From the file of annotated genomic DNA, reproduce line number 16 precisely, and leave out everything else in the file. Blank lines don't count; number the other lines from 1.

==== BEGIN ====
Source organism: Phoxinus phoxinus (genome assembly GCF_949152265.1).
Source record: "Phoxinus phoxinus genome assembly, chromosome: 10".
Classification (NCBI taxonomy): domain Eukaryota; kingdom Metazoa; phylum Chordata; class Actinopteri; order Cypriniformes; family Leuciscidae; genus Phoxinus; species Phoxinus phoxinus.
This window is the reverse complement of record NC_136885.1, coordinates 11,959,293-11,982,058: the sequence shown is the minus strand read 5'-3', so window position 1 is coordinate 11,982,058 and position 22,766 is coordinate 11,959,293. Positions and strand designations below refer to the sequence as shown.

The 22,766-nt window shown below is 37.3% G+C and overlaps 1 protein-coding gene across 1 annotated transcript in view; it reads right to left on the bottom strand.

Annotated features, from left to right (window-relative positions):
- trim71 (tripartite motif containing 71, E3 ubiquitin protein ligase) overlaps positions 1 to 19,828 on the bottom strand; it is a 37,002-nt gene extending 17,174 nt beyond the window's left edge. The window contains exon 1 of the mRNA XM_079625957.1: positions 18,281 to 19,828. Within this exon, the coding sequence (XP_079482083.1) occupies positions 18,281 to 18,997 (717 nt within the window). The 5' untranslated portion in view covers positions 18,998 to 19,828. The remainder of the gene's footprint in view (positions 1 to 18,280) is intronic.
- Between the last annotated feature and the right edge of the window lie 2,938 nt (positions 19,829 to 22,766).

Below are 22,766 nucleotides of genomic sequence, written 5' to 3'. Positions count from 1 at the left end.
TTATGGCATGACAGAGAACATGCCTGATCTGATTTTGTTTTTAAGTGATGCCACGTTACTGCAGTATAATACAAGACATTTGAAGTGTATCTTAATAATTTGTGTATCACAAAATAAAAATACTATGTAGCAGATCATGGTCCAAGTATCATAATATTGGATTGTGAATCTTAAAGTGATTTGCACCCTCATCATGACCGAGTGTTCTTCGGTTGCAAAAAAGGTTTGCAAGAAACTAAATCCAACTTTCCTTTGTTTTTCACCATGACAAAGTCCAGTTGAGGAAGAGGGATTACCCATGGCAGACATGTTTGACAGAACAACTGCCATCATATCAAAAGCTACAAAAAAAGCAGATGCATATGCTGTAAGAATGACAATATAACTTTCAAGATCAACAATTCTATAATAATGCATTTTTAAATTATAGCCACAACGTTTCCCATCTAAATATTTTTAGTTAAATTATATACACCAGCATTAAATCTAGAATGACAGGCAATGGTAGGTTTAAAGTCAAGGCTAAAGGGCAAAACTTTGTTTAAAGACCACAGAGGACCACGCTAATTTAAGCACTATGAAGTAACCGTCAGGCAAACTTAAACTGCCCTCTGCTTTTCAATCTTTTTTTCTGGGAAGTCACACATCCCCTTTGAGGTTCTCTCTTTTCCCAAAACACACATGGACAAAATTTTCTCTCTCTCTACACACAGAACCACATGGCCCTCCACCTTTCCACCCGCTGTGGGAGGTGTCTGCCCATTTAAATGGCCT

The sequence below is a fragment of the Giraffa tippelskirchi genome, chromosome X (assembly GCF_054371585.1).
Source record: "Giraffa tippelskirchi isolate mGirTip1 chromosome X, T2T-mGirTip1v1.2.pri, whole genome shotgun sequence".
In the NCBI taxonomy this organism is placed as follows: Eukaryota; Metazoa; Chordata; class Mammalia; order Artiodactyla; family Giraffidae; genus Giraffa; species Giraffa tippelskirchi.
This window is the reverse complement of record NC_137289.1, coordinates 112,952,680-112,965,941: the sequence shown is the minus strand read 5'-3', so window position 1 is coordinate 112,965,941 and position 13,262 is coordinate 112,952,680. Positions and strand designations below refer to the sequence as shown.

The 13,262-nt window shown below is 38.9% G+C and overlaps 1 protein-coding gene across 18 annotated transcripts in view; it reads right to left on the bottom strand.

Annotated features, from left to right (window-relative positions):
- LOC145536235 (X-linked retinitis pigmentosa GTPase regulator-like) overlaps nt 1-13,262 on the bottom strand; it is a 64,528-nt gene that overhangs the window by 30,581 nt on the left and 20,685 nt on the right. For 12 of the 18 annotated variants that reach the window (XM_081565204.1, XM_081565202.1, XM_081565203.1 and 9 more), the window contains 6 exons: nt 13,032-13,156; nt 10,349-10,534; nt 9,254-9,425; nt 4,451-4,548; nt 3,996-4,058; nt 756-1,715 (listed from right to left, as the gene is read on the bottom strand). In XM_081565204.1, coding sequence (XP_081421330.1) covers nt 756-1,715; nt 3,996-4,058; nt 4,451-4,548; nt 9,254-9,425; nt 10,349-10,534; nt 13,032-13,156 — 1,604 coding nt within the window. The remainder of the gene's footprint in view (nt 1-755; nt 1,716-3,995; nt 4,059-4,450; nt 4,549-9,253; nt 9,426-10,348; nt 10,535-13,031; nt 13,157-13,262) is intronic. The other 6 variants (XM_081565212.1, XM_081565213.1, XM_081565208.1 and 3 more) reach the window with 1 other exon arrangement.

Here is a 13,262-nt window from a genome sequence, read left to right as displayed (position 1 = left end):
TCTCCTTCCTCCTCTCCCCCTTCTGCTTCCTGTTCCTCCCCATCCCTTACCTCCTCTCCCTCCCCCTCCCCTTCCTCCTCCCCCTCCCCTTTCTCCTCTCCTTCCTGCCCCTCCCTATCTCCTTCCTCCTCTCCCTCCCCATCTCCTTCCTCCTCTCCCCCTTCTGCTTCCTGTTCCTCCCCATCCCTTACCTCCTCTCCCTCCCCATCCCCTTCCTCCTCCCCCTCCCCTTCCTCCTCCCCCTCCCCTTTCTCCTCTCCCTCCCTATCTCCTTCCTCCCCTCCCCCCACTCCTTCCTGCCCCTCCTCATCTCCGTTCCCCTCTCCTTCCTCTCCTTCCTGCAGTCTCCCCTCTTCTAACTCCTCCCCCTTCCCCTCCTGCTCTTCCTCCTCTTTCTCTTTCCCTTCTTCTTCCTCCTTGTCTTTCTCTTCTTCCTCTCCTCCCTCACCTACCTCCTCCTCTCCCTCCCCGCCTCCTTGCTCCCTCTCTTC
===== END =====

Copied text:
Annotated features, from left to right (window-relative positions):